Who’s got SOUL? You got soul!


Soul music derived from in the 1950s from the sounds and tunes from the blues. During the mid 1960’s when it made its transition into being the genre of soul and became popular in the 1970s. Soul music has a timbre that makes its audience feel relaxed and calm but still engaging. The traditional topics sung in soul music was and still is today based on romance and social relationships. However, expanded to bringing social awareness to the political and social injustices inspired by Civil Rights and Black Power movements.  The mid-1960’s soul music, added negro spirituals, gospel music, rhythm and blues to freedom marches and sit-ins. The word “Soul” in the black community became a term associated with ” blackness”. So when riots began stores that were black owned wrote “Soul Brother” on their business to avoid destruction.  Some common singers many know are Ray Charles, James Brown and Sam Cooke.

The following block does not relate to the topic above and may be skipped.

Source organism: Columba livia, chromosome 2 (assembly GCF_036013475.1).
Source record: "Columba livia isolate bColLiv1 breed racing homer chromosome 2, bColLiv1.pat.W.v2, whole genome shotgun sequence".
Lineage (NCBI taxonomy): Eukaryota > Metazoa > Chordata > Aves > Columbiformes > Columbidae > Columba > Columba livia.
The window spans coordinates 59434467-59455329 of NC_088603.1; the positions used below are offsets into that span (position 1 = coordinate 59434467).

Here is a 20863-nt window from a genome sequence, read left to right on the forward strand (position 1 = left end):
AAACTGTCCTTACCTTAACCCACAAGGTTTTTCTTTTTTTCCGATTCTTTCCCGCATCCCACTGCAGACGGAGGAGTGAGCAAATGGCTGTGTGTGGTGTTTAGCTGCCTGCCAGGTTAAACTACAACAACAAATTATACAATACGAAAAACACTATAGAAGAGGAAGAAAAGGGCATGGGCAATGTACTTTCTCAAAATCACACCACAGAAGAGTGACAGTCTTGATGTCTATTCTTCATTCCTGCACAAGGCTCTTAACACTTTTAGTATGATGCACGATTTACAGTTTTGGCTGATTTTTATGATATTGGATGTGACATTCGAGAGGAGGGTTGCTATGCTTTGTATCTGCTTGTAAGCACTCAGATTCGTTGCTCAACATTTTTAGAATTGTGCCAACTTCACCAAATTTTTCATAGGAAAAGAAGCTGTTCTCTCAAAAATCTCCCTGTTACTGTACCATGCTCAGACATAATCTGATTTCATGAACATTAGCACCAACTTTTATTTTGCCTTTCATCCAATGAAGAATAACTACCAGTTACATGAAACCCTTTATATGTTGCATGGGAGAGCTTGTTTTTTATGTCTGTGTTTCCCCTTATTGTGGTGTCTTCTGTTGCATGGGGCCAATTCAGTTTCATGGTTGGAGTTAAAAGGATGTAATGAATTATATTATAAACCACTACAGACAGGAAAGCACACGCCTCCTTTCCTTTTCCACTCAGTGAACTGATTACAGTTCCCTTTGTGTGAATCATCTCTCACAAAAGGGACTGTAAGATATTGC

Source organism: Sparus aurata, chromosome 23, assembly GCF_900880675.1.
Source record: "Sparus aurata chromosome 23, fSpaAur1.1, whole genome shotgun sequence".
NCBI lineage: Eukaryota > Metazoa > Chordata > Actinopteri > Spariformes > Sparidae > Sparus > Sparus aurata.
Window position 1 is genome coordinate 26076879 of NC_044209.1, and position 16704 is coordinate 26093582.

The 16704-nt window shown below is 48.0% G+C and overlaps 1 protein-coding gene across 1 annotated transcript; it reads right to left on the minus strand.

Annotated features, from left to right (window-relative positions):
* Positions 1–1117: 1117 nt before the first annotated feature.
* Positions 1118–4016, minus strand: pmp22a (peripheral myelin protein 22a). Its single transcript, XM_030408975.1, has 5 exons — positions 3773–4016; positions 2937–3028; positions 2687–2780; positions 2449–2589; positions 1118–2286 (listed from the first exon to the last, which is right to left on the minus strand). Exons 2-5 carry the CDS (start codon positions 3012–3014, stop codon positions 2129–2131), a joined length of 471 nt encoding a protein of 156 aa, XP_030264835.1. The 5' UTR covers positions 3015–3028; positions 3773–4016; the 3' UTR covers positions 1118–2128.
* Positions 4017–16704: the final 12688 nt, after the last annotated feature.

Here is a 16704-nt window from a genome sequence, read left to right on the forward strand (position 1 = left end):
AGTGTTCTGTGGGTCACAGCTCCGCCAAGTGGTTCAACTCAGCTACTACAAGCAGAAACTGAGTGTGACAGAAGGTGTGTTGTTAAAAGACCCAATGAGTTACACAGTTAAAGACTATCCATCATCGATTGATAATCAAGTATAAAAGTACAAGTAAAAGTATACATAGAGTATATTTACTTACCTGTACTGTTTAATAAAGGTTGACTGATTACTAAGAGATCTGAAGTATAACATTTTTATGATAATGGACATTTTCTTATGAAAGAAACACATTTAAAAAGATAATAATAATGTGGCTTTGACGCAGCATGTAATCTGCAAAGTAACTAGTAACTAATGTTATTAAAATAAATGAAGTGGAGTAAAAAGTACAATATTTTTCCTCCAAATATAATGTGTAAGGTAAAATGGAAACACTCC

Ray Charles “A Fool for You” 

Like many other genres, Soul has had an impact in the music we hear today, whether its the old hits being remixed into R&B and Rap songs. I would also say R&B was greatly influenced by Soul. With Artists like Carla Thomas, Aretha Franklin and many others.

This decade between 1950-1960s we saw black songs often stolen and recreated at slower pace songs by white people. Especially, in Detroit and other capitals that were important black music , white record labels and artists often looked as blacks as a easy target. You may have seen this in the movie, Dream Girls with the song “Cadillac”.

Cadillac Original in the Movie 

Cadillac Stolen 

I personally truly enjoy soulful music, it was played a lot around my household in addition to R&B music. I love how when you hear a soulful song everything seems more calm and relaxed, its just a good feeling overall.

Alexa Johnson

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